Her current plan is to buy the duplex with a 15-year mortgage, and after a decade or so use accumulated equity in the property to purchase additional properties. Key estimates that she should buy a fixer-upper duplex for $250k, invest $50k in repairs/improvements, and rent half the duplex for ~$2,100/month.
Although early in her career, Key has already put substantial thought into how to manage her investments.
Lesson 4 – Find ways to maximize income
Key has done a great job investing in herself. She went to school full-time to get a Bachelor’s degree and got a great job out of college. She then went to school at nights and weekends to get a Master’s degree, which allowed her to find an even better job.
She’s not planning on stopping there. After all, to hit her goal of a net worth of $10M by the time she’s 62 years old she needs to find a way to continue growing her income by at least 3%/year. Here’s her plan:
I see myself rising through the corporate ladder, as I obtain more experience on both my role and how we operate. I will obtain 2 professional certifications and will always either do personal development courses and/or webinars on industry annually. I don’t plan on stopping learning. In 10 years, I hope to be in a managerial role making over 6 figures from work. I make over $70K now so I believe this to be a realistic goal as long as I keep showing my worth, and growing. I welcome any and all feedback both positive and especially negative from work to make sure I am helping my boss achieve her (annual) goals and achieve my own goals.
It’s easy to get complacent, especially once you’re in a job making more money than you’ve ever made before. For Key, having a big audacious goal helps keep her focused on growing and improving. She is always looking to maximize her income.
Are you doing everything you can to maximize your income? I find that in the personal finance community there’s almost a fetishization of the idea of “side hustles”. Sure, it’s always good to have multiple income streams. But the reality is that you’re almost certainly better off investing additional time in your primary job/career than in creating a “side hustle”.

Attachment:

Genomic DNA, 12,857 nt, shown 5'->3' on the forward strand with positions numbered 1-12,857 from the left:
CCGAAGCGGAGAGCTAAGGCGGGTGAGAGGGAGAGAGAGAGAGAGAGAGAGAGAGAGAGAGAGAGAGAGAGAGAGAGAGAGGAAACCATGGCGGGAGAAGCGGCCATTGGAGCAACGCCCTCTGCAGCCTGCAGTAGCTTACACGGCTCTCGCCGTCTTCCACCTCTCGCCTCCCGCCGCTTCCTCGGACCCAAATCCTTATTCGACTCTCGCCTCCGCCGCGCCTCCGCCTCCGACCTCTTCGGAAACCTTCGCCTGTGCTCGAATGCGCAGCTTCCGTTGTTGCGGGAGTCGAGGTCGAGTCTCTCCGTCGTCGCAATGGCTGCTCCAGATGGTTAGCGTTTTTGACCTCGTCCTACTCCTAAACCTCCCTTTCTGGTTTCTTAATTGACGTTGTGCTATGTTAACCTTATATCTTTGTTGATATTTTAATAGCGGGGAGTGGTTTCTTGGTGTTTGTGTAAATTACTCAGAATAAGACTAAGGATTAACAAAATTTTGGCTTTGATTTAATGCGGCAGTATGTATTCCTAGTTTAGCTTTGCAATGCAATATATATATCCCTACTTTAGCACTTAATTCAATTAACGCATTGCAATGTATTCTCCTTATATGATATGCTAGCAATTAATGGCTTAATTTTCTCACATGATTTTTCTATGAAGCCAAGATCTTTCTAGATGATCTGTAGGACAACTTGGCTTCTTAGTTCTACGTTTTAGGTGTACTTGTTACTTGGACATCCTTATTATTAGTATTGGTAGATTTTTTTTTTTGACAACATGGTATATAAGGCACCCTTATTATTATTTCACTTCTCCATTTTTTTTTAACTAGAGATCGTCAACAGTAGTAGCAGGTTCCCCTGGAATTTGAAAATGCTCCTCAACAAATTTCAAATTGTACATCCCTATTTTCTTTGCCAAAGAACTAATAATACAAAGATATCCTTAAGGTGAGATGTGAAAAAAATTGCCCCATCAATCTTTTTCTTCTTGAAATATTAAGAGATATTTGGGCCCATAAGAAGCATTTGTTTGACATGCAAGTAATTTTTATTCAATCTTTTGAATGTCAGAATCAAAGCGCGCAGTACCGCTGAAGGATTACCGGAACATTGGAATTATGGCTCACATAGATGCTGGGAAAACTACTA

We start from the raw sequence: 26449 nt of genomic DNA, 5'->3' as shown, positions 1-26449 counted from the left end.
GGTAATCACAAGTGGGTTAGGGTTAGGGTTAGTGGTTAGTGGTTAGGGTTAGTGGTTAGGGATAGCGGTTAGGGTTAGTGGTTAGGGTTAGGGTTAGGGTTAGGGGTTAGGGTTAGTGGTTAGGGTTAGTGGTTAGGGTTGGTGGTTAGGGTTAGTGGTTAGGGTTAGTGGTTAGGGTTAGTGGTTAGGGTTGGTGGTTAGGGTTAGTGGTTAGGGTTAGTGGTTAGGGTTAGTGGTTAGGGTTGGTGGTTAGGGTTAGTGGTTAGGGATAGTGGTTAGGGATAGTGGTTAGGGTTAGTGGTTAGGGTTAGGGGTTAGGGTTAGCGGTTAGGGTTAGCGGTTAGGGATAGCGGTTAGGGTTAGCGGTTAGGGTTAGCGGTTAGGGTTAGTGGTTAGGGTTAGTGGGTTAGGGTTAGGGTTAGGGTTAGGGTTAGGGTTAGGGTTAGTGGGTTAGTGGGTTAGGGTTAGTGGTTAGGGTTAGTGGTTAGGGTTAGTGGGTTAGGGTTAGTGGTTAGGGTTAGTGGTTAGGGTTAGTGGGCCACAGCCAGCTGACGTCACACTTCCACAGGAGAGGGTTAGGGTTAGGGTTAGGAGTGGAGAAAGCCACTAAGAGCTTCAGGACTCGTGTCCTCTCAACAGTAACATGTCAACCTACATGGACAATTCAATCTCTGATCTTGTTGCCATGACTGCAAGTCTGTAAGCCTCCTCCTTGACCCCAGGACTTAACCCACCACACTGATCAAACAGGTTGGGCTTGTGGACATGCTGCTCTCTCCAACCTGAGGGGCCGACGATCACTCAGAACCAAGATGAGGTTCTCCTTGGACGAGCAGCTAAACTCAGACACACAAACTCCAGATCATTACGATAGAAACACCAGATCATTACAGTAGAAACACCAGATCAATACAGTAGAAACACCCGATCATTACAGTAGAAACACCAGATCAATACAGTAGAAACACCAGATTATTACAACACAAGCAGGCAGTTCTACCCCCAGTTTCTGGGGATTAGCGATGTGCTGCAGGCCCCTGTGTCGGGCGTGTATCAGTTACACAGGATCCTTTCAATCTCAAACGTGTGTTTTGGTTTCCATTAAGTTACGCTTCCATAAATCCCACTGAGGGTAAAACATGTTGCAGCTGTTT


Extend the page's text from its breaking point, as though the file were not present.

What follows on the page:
Because there’s only so much money you can make from side hustles. That’s why they are side hustles and not careers. Yes, you can earn a few bucks pet sitting or selling things on eBay, but to really move the needle you need to find a way to grow your primary source of income much faster than inflation. This means finding way to acquire deep expertise in one or more areas, then finding a job that allows you to reap the rewards from your expertise and productivity.
The big difference between a side-hustle and a career is that a side-hustle is usually something where expertise is neither needed nor rewarded. For example, let’s say you’re a pet sitter and you make $20/day to walk and feed somebody’s dog. Now let’s say you decide to become an expert in pet sitting. You read about animal psychology. You learn about optimal feeding and exercise schedules for animals of every kind. You even amass 10 years of experience doing nothing but pet sitting.
How much money do you think you can charge as a pet sitter? $25/day?
Compare that to an accountant. Let’s say the average accountant makes $75k/year. You decide to become an expert in accounting. You get a Masters in Accounting. You attend additional training classes on IRS auditing techniques, read Treasury bulletins, and read a few books a month on accounting techniques. After 10 years you’re recognized as an expert who can solve the toughest accounting problems. How much do you think you could charge for your services? $200k/year? $500k/year?
If you want to grow your income you need to invest time and effort into becoming awesome at your career. Key understands this. It’s why she’s pursued a Master’s degree to increase her earning potential. It’s why she’s also looking at working towards additional certifications to further her career.
Side hustles are fine, but never let a side hustle distract you from maximizing your career.
Lesson 5 – Don’t be afraid to spend money on things that are important to you
When you see that Key is spending less than $1,000/month you probably assume she spends her time sitting home alone, reading library books by candlelight to save a few dollars. In fact, Key is not against spending money on the things that are important to her. For Key, this means travel.
I had every other Friday off at BAE, I made use of that by travelling. I hadn’t really seen anything outside of Massachusetts before so I went to Las Vegas, New Orleans, Louisville, Kansas City, Florida, Washington DC, Virginia practically anywhere just to see stuff.
Key pays for some of these adventures with a bit of travel hacking:
I have researched and utilized credit card hacking and have paid for several of my adventures for little next to nothing.